Prior year tax losses might be able to be carried forward and offset against income this year, depending on the type of entity that has incurred the losses. Companies must comply with continuity of shareholding rules, and group companies may be able to use losses from other group companies, subject to grouping and continuity rules. Therefore a key point to check for companies is whether there has been any change in the ultimate shareholding which could cause a forfeiture of losses. It is important to notify your tax advisor of any changes in shareholding prior to any shareholding change so that action can be taken to preserve or manage the use of losses if possible.
Imputation credit accounts for companies
All New Zealand companies (and certain Australian ones) must maintain an imputation credit account (ICA) to record the level of imputation credits a company has. An annual return is filed to 31 March regardless of balance date. If your imputation credit account is in debit at 31 March, you’ll be liable for a penalty equal to 10% of the amount of the debit. A debit balance will generally arise because a company has paid out more imputation credits to shareholders than it had available or there has been a breach in shareholding continuity which results in forfeiture of imputation credits.
We recommend checking the imputation credit account prior to 31 March so any debit balance can be addressed in time.
Transfer pricing for related party transactions
Transfer pricing is a hotter topic than ever, and taxpayers who have related party cross border transactions can expect no mercy if they are not complying with transfer pricing rules. All intercompany or related party transactions and loans should be reviewed, and taxpayers without documentation to support transfer prices should be seriously considering the level of risk that this exposes them to. If current proposals are enacted, the burden of proof in transfer pricing matters is going to shift from Inland Revenue to the taxpayer, so there is no better time than now to tidy these matters up.
Thin capitalisation and interest deductions
Likewise, the thin capitalisation rules, which protect the New Zealand tax base from over allocation of interest expenditure to New Zealand, are in for a major over-haul and will get a lot tougher if recently announced proposals are enacted. If a company’s debt levels are too high compared to equity, it may have to include an amount of income in its tax calculation to offset the additional interest deductions arising from the high debt levels. The rules can apply to both New Zealand residents with outbound investments as well as inbound investments by non-residents.
If you are close to the thin capitalisation limit now, the new rules may well tip you over the limit. This is a good time to review debt levels and get in touch with your Deloitte advisor to help you determine what effect the proposed changes will have on your thin capitalisation ratio.
As the tax year is almost over for 31 March balance dates, this is a good time to review your provisional tax payments and check whether you are currently under- or over-paying before the third provisional tax instalment is due on 7 May 2017 . For those taxpayers on the standard uplift, making voluntary instalments can be a good way of managing any use of money interest that may be payable. If you have underpaid and have a use of money interest exposure, consider using tax pooling to manage this cost. Remember that new, more taxpayer-friendly provisional tax payment options are available from the 2018 income year. See the article outlining these new rules in this issue of Tax Alert.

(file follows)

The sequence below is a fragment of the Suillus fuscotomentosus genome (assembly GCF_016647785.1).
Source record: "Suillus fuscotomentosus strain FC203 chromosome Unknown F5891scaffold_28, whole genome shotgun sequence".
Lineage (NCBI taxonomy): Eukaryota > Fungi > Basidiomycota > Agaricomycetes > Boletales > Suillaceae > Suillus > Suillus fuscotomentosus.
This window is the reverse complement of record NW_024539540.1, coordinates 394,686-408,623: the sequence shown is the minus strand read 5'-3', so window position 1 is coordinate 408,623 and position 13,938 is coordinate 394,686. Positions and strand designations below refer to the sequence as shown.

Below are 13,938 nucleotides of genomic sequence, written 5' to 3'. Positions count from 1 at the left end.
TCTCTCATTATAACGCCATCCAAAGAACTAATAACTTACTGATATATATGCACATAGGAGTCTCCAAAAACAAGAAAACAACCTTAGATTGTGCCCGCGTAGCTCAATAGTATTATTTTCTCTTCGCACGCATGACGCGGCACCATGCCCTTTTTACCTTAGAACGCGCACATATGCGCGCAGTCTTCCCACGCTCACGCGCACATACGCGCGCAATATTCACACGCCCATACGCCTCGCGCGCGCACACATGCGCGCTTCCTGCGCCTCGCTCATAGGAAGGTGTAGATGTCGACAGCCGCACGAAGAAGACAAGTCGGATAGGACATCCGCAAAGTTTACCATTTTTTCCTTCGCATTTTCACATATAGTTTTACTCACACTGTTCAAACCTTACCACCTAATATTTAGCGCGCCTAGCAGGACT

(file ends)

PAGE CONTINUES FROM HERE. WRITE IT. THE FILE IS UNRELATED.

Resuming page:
New rules for withholding on contractor payments
From 1 April 2017 contractors receiving ‘schedular payments’ will be able to elect their own withholding rate without having to apply to Inland Revenue for a special tax code. ‘Schedular payments’ are a wide range of specified payments, including those made to non-resident contractors, company directors, farm workers, commercial cleaners, labourers, entertainers, models, insurance agents, and sphagnum moss collectors (a personal favourite).
Minimum rates apply – non-residents and contractors with a temporary work visa cannot elect a rate below 15%, for all other contractors the minimum is 10%. Standard rates of between 10.5% and 33% apply if the contractor does not elect a rate, based on the particular activity the contractor is performing. If the contractor doesn’t supply their name or IRD number to the payer, penalty rates of 20% (non-resident companies) and 45% (all other contractors) apply. Contractors who do wish to elect their own rate must provide notification to the payer, and more than one change within 12 months requires the consent of the payer. These rules will also apply to contractors working for labour-hire firms.
Tax return filing
Tax returns are generally due by 7 July each year, unless the taxpayer is registered with a tax agent and has an extension of time for filing to 31 March in the following year. Taxpayers with a late balance date (from 1 April to 30 September) must file their returns on the 7th day of the 4th month after the end of the taxpayer’s year, unless registered with a tax agent.
If the taxpayer persistently fails to file by the 31 March due date they will lose the extension of time and a period of good compliance is necessary before the Inland Revenue will allow a taxpayer to extend their filing date again.
Remember that the four year time bar rule applies from the end of the tax year in which the taxpayer files the tax return, so filing a return just one day later on 1 April 2017 will extend the time bar period by another whole year.
This has been a quick run through of a few of the key issues which should be top of mind at this time of year. For further information about these and other issues that may be relevant to your business, please contact your usual Deloitte tax advisor.
March 2017 Tax Alert contents